Allow access from inside to DMZ

Unanswered Question
Mar 18th, 2007

Hi guys,

I am having a little confusion,right now i want to allow access from one of my servers in the internal network to a sever located in dmz.What i am confused about is that do i have to create a static translation or if i configure a global statement for dmz will it be enough as it is going to permit access from the inside hosts.

Please advice.

Thanks

Mahmood

I have this problem too.
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Jon Marshall Sun, 03/18/2007 - 03:21

Hi Mahmood

It depends on the where the connection is initiated from.

If you were connecting from the DMZ to the inside you would need a static translation.

If you are intiating from the inside to the DMZ then you wcan do this wil dynamic nat

eg nat (inside) 1 0.0.0.0 0.0.0.0

global (DMZ) 1 interface

obviously your NAT statement does not have to be 0.0.0.0 0.0.0.0 - you can be more specific.

Static translations are needed when you go from a lower to higher security interface.

Hope this makes sense

Jon

mahmoodmkl Sun, 03/18/2007 - 03:25

Hi jon

Thts what was confusing me as i want to allow connections from inside,btw if i configured the global command will all the traffic will be permitted between the inside and dmz interfaces e.g remote desktop and some backup applications.

Thanks

Jon Marshall Sun, 03/18/2007 - 03:36

Mahmood

If you configure the nat and global commands as per my other post yes this would allow any inside machine to get to the DMZ.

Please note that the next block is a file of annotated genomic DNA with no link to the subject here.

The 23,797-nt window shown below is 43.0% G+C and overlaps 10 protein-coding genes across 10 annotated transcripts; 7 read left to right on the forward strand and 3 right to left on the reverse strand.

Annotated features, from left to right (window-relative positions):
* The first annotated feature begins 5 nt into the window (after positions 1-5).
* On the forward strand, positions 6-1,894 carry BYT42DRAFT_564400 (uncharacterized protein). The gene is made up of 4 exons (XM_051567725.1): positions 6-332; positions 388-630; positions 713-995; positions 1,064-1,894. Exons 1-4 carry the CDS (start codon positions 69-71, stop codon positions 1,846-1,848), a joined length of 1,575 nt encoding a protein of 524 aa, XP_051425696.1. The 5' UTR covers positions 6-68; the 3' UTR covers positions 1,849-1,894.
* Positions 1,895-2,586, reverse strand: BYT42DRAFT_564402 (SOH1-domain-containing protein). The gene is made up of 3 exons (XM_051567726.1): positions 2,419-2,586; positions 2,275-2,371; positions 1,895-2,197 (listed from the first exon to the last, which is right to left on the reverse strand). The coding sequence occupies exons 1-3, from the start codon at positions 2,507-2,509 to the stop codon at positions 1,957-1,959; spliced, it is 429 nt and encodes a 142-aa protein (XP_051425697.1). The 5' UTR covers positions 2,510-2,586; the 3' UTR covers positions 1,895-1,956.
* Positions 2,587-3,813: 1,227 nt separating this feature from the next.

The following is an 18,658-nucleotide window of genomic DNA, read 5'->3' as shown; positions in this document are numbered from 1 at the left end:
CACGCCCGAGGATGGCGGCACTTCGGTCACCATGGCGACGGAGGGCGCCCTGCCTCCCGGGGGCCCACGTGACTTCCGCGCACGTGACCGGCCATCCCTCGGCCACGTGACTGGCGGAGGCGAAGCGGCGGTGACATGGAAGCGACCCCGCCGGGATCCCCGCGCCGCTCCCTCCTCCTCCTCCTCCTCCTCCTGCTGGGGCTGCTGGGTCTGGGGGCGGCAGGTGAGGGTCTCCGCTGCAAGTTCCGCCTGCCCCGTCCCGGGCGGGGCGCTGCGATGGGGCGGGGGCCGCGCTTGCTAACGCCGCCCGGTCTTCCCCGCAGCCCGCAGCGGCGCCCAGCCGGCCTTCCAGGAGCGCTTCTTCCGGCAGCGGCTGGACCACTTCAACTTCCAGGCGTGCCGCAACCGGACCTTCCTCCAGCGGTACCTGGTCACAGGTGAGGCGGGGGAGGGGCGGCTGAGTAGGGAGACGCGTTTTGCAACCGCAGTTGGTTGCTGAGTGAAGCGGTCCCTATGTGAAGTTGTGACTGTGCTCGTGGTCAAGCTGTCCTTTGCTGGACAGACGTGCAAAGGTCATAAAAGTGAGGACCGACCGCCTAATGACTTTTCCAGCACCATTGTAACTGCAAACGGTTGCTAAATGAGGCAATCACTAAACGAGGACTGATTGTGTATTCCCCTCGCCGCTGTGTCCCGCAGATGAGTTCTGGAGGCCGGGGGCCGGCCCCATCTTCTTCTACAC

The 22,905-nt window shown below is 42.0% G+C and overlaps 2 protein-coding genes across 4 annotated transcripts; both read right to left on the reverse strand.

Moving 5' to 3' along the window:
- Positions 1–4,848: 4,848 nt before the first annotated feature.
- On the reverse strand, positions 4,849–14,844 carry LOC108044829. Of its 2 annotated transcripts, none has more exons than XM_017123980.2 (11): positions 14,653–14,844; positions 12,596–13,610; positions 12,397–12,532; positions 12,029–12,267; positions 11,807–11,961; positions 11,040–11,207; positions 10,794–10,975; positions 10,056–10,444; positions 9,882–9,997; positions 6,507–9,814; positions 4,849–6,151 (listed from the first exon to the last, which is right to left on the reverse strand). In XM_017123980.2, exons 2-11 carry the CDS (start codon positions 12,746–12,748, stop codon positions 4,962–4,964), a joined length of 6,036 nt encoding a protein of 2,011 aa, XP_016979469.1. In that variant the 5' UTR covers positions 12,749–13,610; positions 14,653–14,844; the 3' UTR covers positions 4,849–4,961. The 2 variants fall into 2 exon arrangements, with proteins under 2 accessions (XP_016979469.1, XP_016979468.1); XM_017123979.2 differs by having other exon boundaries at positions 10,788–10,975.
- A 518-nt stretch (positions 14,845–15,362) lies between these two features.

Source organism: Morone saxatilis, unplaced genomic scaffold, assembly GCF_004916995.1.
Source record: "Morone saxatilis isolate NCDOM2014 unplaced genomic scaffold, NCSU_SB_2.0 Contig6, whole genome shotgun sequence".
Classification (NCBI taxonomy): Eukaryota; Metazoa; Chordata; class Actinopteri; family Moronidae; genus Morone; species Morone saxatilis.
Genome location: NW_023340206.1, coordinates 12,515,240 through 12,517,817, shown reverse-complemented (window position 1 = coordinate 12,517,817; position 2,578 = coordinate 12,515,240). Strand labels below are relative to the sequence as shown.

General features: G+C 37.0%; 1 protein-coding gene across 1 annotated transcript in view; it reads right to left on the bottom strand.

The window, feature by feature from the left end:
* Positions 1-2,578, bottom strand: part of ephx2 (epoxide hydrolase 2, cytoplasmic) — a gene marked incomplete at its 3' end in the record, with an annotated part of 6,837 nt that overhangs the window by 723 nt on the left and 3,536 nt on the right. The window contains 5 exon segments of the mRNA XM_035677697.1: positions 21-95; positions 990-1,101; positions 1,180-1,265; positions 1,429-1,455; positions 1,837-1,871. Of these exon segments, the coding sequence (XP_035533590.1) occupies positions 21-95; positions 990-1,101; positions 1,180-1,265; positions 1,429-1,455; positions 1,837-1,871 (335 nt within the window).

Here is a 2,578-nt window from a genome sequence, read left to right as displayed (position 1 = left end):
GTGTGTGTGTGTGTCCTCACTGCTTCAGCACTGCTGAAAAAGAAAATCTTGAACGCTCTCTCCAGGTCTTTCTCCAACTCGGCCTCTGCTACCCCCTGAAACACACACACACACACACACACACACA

You can limit this by either

1) being more specific on the NAT

2) having an access-list on the inside interface that restricts which machines can get through to the DMZ.

HTH

Jon

mahmoodmkl Sun, 03/18/2007 - 03:52

Hi

I didnt get what do u mean by being more specific on NAT.Can u please elobrate.

2 option i can understand it.

Jon Marshall Sun, 03/18/2007 - 08:22

Hi

nat (inside) 1 0.0.0.0 0.0.0.0

means translate all addresses from the inside. You could tie it down to a subnet or subnets for example

nat (inside) 1 192.168.1.0 255.255.255.0

If you already use a nat (inside) 1 to for inside to outside traffic you can use other numbers eg.

This is for normal inside to outside traffic

nat (inside) 1 0.0.0.0 0.0.0.0

global (outside) 1 interface

This would be for your DMZ traffic

nat (inside) 2 192.168.1.0 255.255.255.0

global (DMZ) 2 interface

You can use multiple entries on your nat statements ie.

nat (inside) 2 192.168.1.0 255.255.255.0

nat (inside) 2 192.168.2.10 255.255.255.255

etc...

and map them to one global

global (DMZ) 2 interface

You can also use an access-list with your NAT statement if you needed to be more specific than just a subnet range.

Note, in all examples i hve made the global statements use the "interface" option. You don't have to do this, you can map the IP addresses to another IP or set of IP's if you want.

HTH

Jon

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